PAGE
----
#4 : I've been through this a few times, but basically, I'd say this is probably the opposite of the truth. Middleware if you take it right out of the box, is always useless. If anything, I'd have to say this breeds demand for more specialization. If you license a physics middleware package, that does NOT mean you don't need a physics programmer -- in fact, it means you need a better one than the average pick of the litter, because it has to be someone who can pick apart a large library without breaking things. A physics package, even the very best ones, out of the box are typically trash, and really serve the common denominator (which for physics is pretty limited) -- to be usable, you'll have to rework all the damping, rework the collision (almost all physics middleware has wrong collision), rewrite every spot that needs refinement and bs where you need bs'ing -- all of these aspects are never the same from one title to the next. The same applies to rendering -- most render engines are slow as hell out of the box and need rewrites at so many levels. I could tell you volumes of everything that I had to rip apart in Lithtech just so it could render at a decent throughput. Or the fact that the base structure to the codebase was completely useless for the purposes the "Cinetragic"* team had at the time, and we basically had to take all the game-side interfaces and do them completely from scratch. That's how it usually works.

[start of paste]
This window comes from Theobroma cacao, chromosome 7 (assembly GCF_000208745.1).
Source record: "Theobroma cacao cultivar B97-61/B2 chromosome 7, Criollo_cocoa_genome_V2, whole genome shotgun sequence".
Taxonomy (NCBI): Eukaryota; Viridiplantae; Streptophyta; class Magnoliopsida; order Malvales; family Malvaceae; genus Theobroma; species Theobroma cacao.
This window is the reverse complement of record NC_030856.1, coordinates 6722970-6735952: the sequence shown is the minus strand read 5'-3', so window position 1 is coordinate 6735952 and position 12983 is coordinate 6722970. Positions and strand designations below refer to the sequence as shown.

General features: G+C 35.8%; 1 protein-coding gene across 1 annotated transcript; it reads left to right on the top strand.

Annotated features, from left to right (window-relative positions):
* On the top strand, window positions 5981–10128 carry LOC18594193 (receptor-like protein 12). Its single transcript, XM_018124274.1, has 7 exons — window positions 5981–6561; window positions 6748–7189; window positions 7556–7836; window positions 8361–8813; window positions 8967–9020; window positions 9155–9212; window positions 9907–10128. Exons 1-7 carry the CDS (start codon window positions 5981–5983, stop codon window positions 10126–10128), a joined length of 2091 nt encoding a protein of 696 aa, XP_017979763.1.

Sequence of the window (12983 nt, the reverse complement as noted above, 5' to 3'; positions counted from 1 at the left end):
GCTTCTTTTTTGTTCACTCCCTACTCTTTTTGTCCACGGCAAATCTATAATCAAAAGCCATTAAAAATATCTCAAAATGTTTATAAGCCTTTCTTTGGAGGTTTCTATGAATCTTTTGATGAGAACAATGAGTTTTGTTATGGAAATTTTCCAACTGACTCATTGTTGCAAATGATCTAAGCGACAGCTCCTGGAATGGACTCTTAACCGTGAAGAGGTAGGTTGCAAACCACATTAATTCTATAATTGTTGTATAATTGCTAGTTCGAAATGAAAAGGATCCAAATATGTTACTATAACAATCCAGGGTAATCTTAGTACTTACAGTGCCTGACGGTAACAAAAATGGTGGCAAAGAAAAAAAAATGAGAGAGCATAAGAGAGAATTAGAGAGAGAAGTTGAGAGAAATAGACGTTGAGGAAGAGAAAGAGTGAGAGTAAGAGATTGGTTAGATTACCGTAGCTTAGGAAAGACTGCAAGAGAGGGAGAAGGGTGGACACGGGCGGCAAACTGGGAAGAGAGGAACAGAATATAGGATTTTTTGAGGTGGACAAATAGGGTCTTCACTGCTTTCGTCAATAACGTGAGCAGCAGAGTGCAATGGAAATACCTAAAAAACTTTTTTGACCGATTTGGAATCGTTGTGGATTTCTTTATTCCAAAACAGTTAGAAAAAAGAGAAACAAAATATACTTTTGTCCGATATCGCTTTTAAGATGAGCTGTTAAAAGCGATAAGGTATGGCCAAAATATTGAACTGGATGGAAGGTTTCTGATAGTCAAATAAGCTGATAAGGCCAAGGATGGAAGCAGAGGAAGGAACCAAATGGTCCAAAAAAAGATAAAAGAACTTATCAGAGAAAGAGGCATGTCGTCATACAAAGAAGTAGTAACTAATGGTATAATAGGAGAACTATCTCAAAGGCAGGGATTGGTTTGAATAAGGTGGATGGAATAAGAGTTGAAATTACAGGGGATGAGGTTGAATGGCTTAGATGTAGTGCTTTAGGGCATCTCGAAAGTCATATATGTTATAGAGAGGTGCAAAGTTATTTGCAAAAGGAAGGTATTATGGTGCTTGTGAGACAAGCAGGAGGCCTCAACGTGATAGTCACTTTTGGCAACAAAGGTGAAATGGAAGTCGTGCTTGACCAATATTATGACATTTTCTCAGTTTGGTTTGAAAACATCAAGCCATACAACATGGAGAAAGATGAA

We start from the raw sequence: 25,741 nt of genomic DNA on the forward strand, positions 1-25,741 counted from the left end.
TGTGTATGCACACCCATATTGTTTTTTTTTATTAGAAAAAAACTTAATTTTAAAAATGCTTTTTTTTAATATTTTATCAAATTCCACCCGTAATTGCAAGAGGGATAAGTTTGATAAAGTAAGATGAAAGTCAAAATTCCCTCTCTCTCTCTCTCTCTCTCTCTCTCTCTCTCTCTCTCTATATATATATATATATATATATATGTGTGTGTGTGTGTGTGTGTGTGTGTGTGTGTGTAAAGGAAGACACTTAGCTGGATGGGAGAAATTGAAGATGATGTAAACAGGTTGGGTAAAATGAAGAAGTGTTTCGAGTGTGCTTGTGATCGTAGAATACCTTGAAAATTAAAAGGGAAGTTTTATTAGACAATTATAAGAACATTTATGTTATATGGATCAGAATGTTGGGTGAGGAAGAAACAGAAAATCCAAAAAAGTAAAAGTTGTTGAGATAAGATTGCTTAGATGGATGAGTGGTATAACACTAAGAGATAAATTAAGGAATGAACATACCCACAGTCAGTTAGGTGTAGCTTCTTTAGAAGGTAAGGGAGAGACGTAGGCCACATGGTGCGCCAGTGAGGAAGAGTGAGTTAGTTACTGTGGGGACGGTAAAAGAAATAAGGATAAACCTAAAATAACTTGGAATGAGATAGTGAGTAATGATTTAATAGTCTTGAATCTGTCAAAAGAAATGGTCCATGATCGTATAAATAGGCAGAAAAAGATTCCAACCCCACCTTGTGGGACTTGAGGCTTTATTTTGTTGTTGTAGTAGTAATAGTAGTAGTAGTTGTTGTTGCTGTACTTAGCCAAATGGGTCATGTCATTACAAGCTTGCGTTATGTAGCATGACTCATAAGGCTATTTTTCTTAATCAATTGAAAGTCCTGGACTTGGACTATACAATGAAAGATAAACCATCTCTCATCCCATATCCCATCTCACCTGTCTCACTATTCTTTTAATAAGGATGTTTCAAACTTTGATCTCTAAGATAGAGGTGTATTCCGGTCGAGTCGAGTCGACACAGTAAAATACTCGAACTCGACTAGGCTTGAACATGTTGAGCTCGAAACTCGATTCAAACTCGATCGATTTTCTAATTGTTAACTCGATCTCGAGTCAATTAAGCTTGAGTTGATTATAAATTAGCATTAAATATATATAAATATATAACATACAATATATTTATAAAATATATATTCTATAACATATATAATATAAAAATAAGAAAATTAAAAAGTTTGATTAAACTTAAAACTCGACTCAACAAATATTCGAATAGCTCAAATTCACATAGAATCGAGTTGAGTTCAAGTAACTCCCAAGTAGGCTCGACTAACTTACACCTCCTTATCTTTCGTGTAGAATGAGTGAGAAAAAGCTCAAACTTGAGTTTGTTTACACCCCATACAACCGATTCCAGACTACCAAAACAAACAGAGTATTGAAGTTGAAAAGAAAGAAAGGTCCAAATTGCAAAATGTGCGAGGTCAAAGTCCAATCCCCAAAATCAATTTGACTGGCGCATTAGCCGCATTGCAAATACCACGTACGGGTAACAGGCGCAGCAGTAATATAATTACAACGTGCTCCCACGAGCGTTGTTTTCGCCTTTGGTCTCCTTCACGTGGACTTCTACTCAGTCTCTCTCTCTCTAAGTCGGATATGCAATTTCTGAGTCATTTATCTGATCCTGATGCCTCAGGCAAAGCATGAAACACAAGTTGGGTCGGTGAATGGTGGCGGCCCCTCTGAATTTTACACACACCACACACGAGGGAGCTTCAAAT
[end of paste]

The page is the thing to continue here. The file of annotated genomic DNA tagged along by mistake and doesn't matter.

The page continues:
The real power of middleware is not that it saves you much work on the technology end or the game development end, but that it comes with a toolsuite and standardizes the art pipeline. For instance, something like Unreal has modding tools all over the place, and the idea of having the same tools in your own development house means there's so much more talent available to you who doesn't have to be trained. Similarly, you take Havok, whose true brilliance in the marketing end was getting Reactor tied into modelling packages.

* note : "cinetragic" is just a nickname for the now defunct company I was working at back then.

casualkiss
09-19-2005, 09:15 PM
Thanx cpiasminc!!!

That was a very thorough, well thought out answer! You being a developer, may I ask if you had any hands on with the new systems?

cpiasminc
09-19-2005, 10:57 PM
360, yes... Beta kits only, so far -- our company isn't doing a launch title, and we're not a top-tier dev, and we're not doing a AAA title -- so we probably won't see final hardware in 2005. PS3... still not yet.

360 beta kits... not impressive. It's really quite easy to become pixel-fillrate bound on the beta R500. Still, it's been over 2 months since I looked at it because a current-gen title which is due out in about a month and a half is kind of taking precedence. I don't know what's going on with that project at all.